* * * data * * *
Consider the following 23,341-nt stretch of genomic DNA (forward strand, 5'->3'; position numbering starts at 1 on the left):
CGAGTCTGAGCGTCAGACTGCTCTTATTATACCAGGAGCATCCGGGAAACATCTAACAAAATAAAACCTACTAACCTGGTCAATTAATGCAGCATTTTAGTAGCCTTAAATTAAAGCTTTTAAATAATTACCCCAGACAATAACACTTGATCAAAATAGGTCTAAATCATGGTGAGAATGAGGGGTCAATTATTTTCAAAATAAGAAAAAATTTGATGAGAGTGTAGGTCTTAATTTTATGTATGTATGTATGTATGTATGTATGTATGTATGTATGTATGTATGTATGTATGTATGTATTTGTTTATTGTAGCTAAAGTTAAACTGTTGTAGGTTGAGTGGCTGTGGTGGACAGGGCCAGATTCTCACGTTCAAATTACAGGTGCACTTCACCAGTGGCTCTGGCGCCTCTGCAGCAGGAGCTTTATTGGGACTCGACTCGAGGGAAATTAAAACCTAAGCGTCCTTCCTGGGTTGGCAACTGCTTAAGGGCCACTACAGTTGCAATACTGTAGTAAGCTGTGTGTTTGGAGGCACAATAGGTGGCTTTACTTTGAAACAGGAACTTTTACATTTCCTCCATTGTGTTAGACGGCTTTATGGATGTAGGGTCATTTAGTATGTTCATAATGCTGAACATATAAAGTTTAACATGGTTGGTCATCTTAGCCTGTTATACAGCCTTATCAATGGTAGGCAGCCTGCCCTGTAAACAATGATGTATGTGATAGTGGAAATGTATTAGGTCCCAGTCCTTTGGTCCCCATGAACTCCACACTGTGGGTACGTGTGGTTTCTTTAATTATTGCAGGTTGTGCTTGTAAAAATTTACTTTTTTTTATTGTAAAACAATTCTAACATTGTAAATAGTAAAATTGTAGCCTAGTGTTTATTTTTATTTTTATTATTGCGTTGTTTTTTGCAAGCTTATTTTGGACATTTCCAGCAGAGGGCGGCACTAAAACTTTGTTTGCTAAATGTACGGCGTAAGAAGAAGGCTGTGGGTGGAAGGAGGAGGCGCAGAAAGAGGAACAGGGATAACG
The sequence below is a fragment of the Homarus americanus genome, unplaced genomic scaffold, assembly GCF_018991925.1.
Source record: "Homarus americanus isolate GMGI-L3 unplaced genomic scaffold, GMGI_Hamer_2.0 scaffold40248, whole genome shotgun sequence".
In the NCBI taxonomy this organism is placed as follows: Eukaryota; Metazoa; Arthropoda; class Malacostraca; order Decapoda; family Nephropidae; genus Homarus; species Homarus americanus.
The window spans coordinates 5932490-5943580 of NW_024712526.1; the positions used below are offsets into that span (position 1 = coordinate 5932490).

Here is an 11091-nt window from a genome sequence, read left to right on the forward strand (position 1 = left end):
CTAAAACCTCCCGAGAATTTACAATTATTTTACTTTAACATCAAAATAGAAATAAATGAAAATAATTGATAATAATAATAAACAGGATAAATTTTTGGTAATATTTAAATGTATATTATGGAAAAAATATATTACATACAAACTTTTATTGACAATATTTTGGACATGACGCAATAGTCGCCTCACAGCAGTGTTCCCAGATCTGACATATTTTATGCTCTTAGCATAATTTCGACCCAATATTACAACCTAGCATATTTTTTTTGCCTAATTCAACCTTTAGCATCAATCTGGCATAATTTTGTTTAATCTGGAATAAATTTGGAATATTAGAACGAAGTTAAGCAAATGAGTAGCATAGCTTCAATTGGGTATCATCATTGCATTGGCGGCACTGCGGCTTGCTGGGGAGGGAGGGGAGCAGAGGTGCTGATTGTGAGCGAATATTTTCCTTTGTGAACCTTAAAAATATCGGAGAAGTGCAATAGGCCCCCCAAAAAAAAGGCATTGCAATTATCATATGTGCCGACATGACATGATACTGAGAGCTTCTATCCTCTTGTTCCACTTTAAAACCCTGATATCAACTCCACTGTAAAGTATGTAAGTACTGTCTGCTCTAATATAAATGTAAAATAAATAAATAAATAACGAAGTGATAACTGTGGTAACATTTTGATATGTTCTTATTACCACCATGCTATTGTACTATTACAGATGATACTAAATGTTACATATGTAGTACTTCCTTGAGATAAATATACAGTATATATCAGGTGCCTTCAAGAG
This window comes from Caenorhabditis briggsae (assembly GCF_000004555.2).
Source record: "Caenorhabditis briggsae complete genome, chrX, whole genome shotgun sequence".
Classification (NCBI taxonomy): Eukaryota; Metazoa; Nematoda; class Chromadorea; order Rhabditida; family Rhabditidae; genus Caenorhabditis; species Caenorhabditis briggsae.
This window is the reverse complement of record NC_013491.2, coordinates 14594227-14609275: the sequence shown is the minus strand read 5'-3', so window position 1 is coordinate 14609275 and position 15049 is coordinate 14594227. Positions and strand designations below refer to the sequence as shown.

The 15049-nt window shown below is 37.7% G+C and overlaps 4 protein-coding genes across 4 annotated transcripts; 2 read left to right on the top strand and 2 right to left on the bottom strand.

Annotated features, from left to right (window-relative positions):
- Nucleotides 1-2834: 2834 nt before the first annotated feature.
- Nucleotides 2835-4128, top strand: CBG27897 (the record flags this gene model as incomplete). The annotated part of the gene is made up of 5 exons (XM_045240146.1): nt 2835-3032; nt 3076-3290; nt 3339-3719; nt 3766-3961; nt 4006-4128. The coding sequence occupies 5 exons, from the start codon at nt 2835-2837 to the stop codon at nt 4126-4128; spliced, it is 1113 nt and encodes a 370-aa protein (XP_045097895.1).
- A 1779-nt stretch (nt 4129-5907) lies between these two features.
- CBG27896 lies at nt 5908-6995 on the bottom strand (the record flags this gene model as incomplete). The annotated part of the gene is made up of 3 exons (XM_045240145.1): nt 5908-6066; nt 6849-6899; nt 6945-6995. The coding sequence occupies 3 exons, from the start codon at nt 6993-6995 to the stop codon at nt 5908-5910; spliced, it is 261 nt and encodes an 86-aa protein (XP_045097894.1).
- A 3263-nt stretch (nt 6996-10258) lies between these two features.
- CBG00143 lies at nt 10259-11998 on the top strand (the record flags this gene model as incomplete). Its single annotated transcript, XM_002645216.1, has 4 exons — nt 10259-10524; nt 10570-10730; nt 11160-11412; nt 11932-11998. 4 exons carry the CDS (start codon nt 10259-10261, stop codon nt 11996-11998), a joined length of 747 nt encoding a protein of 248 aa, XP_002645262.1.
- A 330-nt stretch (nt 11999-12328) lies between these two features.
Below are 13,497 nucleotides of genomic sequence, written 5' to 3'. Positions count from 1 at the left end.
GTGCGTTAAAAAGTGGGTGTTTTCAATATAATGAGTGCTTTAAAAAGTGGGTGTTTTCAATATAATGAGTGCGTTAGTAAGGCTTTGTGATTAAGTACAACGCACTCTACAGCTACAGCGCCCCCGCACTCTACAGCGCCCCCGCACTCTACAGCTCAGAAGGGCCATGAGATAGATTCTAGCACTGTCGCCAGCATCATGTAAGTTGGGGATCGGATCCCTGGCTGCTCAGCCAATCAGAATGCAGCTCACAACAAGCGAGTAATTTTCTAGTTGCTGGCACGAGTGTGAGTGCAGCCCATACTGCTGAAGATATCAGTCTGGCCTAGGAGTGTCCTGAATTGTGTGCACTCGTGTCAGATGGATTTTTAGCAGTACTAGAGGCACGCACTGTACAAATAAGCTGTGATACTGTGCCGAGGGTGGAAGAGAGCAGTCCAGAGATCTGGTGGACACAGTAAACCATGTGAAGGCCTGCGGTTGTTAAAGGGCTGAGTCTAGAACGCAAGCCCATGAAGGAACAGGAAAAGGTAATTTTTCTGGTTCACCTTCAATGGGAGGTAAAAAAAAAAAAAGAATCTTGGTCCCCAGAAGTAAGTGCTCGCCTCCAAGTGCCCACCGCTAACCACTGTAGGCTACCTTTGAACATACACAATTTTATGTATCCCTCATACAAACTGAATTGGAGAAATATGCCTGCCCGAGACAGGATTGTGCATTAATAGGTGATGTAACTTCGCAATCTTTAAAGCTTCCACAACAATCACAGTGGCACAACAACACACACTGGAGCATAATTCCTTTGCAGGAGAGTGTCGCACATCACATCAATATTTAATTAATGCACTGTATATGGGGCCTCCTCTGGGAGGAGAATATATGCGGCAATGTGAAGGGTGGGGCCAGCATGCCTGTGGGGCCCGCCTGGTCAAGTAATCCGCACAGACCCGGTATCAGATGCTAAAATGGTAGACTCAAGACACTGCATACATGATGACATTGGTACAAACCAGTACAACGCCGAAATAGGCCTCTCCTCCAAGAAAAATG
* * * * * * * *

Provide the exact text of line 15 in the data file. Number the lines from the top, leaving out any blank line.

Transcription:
- Nucleotides 1-2834: 2834 nt before the first annotated feature.